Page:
Heinrich worked in the shipyards – and probably acted as a gunrunner for the Bolsheviks, sending weapons to Baltic ports – and William attended high schools in Whitley Bay and Monkseaton, where he showed an aptitude for music and languages. He got a job as a draughtsman with Swan Hunter, but before he could go to university, his parents took him back to Russia.

He became a wireless operator for Soviet intelligence, spying on the Germans during the Second World War. The KGB then equipped him with false identities and sent him to New York to command a network of spies.

He lived for eight years amid the artistic community under the name Emil Goldfus until “the hollow nickel case” led to his unmasking.

He had collected the hollowed out coin from a dead letter box and was meant to pass it to another spy but he accidentally spent it. The coin spent seven months in circulation in New York until a newsboy dropped it, causing it to break open to reveal a microphotograph which had tiny numbers on it – a code.

When William/Emil was arrested, he gave the name Rudolf Ivanovich Abel. The Americans never worked out his true Geordie identity, but they sentenced him to 30 years in prison – narrowly avoiding the electric chair. After serving four years, he was exchanged for Gary Powers, the US pilot who had been shot down by the Russians while flying a spy plane.

In Russia, he was hailed as the spy who never broke down, and it was only when “Abel” died in 1971, that the Russians buried him in a grave which revealed his Newcastle name. In 2015, Steven Spielberg featured his story in the film, The Bridge of Spies.

A hero’s home

THE 1911 census found 60-year-old Robert Drane, which it recorded as a fisherman, living on his own in 39, Lime Street, in Byker, which is near where the Ouseburn joins the Tyne. He was, says the census, born at Great Yarmouth.

It doesn’t say that he was a hero – although newspaper reports on the website tell how over 62 years he saved 115 lives, largely by diving in and dragging drowning people out of the Tyne.

There was the Scottish fisherman he fished out at South Shields, the two girls he pulled out when the plank they were playing on at Javel Groupe snapped, the policemen he saved when their boat capsized, the boy Adams he rescued by diving in fully clothed 22ft near the Swing Bridge to keep him afloat until a boat could reach him…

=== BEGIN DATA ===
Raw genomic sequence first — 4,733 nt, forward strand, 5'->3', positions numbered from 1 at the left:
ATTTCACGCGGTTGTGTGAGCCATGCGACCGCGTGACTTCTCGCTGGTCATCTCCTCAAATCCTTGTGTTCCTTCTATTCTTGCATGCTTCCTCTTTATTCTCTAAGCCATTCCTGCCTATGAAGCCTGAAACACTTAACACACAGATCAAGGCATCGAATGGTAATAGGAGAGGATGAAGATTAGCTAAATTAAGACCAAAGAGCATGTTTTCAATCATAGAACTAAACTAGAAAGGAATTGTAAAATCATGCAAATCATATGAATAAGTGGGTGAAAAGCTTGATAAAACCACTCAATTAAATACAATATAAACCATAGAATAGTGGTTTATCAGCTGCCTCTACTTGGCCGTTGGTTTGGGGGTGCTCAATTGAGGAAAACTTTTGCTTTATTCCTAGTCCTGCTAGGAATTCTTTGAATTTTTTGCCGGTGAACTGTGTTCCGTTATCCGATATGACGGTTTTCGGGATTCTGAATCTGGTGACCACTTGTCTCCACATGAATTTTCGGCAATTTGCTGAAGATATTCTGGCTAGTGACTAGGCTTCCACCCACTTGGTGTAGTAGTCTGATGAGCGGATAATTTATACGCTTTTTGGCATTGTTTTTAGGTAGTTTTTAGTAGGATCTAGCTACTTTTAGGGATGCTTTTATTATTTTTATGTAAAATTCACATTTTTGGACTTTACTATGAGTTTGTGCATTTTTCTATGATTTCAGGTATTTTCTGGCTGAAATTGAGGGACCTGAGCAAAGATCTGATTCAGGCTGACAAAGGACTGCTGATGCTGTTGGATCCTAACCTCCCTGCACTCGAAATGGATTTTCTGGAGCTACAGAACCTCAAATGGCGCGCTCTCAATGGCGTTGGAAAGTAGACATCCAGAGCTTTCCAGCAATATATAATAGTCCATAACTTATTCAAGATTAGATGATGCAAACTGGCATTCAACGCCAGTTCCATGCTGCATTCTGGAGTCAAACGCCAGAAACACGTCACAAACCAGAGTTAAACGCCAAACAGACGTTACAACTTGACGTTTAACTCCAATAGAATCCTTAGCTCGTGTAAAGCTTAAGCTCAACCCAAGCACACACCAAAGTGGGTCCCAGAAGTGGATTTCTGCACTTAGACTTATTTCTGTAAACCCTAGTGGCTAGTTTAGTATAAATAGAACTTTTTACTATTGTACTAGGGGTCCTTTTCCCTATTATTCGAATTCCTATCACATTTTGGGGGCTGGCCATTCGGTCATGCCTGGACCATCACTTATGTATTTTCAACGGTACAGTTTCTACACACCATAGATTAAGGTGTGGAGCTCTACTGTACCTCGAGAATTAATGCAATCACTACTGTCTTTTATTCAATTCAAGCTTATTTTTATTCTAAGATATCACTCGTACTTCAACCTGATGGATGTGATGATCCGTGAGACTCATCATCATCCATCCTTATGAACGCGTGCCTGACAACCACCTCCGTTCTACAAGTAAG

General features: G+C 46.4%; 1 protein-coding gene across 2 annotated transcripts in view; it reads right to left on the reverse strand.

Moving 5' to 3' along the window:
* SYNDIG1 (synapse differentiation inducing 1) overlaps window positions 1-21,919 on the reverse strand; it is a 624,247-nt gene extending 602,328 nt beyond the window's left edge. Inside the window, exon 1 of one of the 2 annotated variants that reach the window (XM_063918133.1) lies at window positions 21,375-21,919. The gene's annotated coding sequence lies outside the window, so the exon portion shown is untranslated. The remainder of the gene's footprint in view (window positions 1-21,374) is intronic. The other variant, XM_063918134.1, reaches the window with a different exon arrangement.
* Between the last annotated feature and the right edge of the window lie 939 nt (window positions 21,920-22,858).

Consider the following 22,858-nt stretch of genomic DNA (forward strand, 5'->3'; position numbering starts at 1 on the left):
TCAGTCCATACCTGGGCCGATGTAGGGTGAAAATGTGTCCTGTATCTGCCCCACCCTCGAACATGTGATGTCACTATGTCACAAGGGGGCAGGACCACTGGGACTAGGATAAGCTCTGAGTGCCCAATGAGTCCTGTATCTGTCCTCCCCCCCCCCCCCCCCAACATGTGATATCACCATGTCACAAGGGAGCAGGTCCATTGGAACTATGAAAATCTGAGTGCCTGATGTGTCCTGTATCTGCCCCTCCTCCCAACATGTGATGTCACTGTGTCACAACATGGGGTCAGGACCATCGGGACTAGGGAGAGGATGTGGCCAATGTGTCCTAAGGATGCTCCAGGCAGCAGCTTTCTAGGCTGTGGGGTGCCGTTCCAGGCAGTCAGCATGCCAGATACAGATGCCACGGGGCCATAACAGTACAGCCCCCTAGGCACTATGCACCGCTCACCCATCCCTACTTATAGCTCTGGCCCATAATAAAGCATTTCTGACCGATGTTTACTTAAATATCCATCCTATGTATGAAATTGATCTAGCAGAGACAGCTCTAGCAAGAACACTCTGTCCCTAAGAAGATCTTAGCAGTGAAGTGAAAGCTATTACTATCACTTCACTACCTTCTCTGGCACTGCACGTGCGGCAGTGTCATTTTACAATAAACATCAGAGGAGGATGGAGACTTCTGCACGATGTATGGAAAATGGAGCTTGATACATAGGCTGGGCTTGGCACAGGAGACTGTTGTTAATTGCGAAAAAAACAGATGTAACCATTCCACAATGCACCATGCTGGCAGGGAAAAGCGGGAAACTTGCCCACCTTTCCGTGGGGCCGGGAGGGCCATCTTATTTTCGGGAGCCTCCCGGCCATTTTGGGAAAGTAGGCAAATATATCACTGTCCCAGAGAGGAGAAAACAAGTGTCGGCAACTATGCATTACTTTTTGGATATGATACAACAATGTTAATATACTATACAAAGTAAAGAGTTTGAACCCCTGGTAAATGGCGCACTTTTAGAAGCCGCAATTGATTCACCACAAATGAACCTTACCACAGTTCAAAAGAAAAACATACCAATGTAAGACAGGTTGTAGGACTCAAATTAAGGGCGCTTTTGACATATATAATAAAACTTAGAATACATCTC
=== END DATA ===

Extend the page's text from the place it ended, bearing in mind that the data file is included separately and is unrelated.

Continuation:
Robert’s last rescue was when he was 76, a few months before his death, when a four-year-old neighbour fell in at North Quay and he pulled the lad out.

House of a fire drama

THE 1931 census was destroyed by fire during the Second World War, and the 1941 census didn’t take place, so the 1939 Register is vital to researchers. It was taken on September 29, 1939, and it was used to produce identity cards and then rationing cards.

The register’s page for Dinnington Colliery, which is near Wideopen to the north of Newcastle, has been repaired with sticky tape but you can still make out that in a large house called Claremont, 15-year-old Ella Gray worked as a servant for Dr Angus McLeod, looking after his children: Margaret, five, and Donald, two.

A fortnight after the register was taken, Ella was sleeping in the same room as the children when fire broke out. “I smelt burning and heard wood crackling,” she told the Newcastle Weekly Chronicle. “I jumped out of bed and tried to open the door, but it would not open. I forced the window up, lifted the little girl out and swung her to the roof of an outhouse and then handed Donald down to her.”

Ella helped the two children off the roof, onto a wall and down to safety before herself tumbling off and scraping herself very badly.

Supt Hann of Gosforth Fire Brigade said: “That little maid did a very fine piece of work in so coolly tackling a very dangerous situation. It was a remarkable and courageous thing for a girl of her years.”

He said that the heat had caused the paint on the door to blister so it would not open. If it had, he said, she would have received “the full force of the smoke and flames rushing up the staircase” and probably none of them would have survived.

Go to Findmypast for more details. You should receive a free trial after which subscriptions start from £6.67 a month, depending on how long you sign up for